News Stories

  • November

    USACE, Mobile District commanders visit Tampa VA Bed Tower project

    The Mobile District and U.S. Army Corps of Engineers' Chief of Engineers celebrated a milestone of sorts when Lieutenant General Todd Semonite visited the James A. Haley V.A. Medical Center Bed Tower site in Tampa, Fla., on Nov. 8, 2019.
  • U.S. Army Corps of Engineers Formerly Used Defense Sites Program PROPOSED PLAN

    This Proposed Plan, presented by the U.S. Army Corps of Engineers (Corps), provides an opportunity for public review and comment on the recommended action for the Airport Landfill (Area of Concern [AOC] 1), Sewage Treatment Plant Landfill (AOC 2), and Former Fire Training Area (AOC 3) (please see Figure 1) at the former Sewart Air Force Base Formerly Used Defense Site located in Smyrna, Tennessee. The Airport Landfill (AOC 1) and Former Fire Training Area (AOC 3) properties are owned by the Smyrna/Rutherford County Airport Authority.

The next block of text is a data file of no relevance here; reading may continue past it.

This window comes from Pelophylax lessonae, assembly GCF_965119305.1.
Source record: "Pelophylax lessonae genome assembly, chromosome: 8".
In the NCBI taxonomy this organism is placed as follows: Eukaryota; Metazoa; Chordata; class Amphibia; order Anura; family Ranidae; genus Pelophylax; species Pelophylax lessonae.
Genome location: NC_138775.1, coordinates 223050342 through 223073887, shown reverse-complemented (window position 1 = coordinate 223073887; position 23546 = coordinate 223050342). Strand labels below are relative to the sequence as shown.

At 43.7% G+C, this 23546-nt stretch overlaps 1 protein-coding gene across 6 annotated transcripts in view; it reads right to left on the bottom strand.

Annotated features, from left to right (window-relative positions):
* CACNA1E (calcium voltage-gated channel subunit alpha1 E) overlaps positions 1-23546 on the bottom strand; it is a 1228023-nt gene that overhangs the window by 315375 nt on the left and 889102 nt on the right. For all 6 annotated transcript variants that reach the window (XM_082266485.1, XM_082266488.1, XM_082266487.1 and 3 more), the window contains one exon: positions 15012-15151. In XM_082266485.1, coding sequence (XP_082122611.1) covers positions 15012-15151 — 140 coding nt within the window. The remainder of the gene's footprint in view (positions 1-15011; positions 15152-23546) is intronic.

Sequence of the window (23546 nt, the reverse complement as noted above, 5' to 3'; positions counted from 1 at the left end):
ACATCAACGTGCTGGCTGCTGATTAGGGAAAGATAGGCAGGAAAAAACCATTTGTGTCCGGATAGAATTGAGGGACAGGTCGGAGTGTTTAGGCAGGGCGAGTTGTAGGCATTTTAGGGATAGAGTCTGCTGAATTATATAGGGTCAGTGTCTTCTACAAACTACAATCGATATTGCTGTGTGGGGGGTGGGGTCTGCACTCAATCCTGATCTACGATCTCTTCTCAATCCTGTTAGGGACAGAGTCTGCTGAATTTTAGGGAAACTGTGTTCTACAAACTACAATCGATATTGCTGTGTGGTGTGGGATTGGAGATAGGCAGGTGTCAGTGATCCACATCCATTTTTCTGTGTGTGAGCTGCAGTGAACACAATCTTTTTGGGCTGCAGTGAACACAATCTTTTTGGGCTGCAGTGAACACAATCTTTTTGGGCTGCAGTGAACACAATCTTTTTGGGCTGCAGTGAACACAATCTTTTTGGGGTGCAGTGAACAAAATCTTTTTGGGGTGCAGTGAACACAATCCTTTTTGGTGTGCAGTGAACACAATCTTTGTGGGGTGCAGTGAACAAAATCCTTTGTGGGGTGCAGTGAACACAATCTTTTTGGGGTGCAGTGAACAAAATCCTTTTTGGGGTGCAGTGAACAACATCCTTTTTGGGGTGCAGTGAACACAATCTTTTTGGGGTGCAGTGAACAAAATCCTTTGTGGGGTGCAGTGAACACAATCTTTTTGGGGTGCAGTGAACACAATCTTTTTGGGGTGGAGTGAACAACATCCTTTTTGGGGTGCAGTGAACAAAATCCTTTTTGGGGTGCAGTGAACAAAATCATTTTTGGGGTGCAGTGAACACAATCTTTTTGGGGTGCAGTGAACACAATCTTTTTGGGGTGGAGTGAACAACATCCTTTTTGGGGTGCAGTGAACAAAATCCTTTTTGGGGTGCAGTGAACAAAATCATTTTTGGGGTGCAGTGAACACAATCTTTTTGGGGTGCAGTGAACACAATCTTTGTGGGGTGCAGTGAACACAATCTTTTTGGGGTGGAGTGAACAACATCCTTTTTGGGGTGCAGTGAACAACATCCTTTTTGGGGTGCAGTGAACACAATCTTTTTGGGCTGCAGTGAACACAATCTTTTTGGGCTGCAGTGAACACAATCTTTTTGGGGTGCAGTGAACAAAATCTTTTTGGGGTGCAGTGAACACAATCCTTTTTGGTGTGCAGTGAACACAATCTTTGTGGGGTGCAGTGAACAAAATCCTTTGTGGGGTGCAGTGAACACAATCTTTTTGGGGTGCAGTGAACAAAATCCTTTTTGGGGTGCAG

• October


    One in eight women will contract it and one woman every 13 minutes dies from it. October is Breast Cancer Awareness Month and those are grim statistics concerning the most common cancer among women. For this reason, the U.S. Army Corps of Engineers Mobile District hosted a Breast Cancer Awareness Lunch and Learn on Oct. 23, 2019 in the second floor conference room in Mobile, Ala.
  • April


    MOBILE, Ala. – With a celebratory air on Earth Day 2019, the U.S. Army Corps of Engineers Mobile District and the NASA Marshall Space Flight Center opened the doors to its latest successful joint venture, the completed Building 4221, a $38 million major construction project built by the Corps for its NASA partners at its Huntsville, Alabama campus.
  • November


    The U.S. Army Corps of Engineers Mobile District christened the Survey Vessel Damrell in a ceremony Nov. 8, 2018 at the Cooper Riverside Park Amphitheater in Mobile, Ala.
  • October